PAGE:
This is the second in a series of posts by my partner Amy Epstein Gluck.
Addiction—Behavior Issue or Disability?
Well, it depends.
While actors seem to check in and out of rehabilitation facilities with alarming regularity and then return to well-paying roles, the average employee may not have it so easy.
Let’s break it down.
An addiction—to alcohol, drugs, gambling, sex—may not rise to the level of a disability under the Americans with Disabilities Act (“ADA”) for a variety of reasons. The ADA unequivocally does not protect an employee who currently engages in the illegal use of drugs, but the law does account for a recovering drug addict (or alcoholic, gambling addict, etc.) who is otherwise qualified to do the job. What does that mean?
The ADA protects employees from discrimination in the workplace on the basis of a physical or mental disability. A “disability” within the meaning of the ADA is a physical or mental health impairment that limits one or more major life activities, has a record of such an impairment, or is regarded as having such an impairment. Major life activities include all of those you do at work! Yes, like communicating, thinking, and learning.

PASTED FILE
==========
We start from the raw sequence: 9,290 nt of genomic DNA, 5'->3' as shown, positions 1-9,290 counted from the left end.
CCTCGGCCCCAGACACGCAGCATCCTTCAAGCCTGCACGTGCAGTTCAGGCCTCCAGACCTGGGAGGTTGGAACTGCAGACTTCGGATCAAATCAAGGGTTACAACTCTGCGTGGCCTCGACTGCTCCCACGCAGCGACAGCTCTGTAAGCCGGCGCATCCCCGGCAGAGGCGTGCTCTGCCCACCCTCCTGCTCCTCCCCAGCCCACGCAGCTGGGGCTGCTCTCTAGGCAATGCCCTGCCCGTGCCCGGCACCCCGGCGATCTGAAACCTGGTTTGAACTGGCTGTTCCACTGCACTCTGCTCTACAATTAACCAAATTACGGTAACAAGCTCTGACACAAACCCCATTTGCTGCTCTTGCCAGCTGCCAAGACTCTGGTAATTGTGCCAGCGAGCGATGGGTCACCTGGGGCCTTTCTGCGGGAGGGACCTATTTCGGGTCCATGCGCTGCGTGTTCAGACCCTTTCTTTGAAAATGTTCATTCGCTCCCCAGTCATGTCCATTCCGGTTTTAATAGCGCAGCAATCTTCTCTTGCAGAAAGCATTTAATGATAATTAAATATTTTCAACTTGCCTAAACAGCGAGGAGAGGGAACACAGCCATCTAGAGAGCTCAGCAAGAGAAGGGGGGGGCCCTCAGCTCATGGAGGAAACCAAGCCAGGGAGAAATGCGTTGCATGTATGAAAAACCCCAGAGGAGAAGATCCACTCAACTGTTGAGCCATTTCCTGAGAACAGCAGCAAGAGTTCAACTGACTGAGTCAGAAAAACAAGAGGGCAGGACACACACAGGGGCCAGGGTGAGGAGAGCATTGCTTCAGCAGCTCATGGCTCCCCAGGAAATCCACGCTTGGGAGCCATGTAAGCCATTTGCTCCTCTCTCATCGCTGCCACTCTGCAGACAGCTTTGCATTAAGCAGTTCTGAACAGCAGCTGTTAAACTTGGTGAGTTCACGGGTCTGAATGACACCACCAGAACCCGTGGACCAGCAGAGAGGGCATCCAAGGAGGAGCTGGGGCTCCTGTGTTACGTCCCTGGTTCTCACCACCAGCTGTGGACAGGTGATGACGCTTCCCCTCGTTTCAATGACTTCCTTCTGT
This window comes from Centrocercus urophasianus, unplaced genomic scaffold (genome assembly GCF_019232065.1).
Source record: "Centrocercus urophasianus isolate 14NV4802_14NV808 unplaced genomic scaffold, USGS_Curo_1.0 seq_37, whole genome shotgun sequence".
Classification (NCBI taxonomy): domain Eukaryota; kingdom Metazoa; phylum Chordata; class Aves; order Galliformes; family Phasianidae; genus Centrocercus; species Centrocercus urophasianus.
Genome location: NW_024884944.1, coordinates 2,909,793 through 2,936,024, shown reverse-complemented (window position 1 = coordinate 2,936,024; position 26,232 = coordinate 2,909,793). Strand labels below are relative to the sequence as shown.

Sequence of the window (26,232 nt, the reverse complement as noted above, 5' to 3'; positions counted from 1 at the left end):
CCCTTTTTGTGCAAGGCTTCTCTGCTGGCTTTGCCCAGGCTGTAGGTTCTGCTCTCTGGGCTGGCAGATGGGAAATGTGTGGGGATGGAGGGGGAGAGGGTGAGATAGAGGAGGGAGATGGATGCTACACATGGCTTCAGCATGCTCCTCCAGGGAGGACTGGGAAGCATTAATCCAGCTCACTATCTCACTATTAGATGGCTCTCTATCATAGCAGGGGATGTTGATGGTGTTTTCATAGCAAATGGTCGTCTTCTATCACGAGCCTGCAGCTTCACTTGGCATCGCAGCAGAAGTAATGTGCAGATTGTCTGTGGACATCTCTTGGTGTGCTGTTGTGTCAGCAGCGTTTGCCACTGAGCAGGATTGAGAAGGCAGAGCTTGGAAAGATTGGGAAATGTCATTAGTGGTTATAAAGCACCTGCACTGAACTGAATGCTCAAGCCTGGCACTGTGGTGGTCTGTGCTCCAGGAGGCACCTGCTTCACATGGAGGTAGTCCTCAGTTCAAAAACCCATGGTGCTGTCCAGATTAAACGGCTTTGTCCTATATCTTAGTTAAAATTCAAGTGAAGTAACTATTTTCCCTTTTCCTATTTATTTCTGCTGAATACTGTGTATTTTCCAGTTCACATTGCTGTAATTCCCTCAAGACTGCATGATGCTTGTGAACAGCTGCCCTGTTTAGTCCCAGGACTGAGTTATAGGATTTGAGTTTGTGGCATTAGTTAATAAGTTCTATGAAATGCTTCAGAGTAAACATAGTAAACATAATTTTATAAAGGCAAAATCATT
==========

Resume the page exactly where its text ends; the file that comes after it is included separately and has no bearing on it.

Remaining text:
Now, the ADA only protects employees who not only have this physical or mental impairment, but the employee must be “qualified”, i.e., possessing the skill, experience, and education to do the job and able to perform the essential functions of a position with or without reasonable accommodation, which I blogged about here.
However, regardless of whether or not an employee may be construed to have a disability under the ADA, that disability does not trump an employer’s performance and conduct standards. The law does not require an employer to accommodate an individual who has engaged in misconduct or performed under par. An employee with an addiction problem is held to the same behavior and performance standards as all other employees regardless of whether or not the addiction qualifies as a disability.
For example, an alcoholic employee who is hung over on a regular basis is often truant, late, and either belligerent and insubordinate or confused and underperforming. As long as an employer disciplines all employees and enforces conduct and performance standards equally, the ADA will not immunize the addicted employee from discipline or termination, whether or not (s)he is disabled.
So, if you’re trying to work with an employee battling an addiction, good for you for trying to help instead of punish. But, this is a tricky area of ADA law, so like many other aspects of discrimination law, it is usually wise to seek help to navigate these waters.”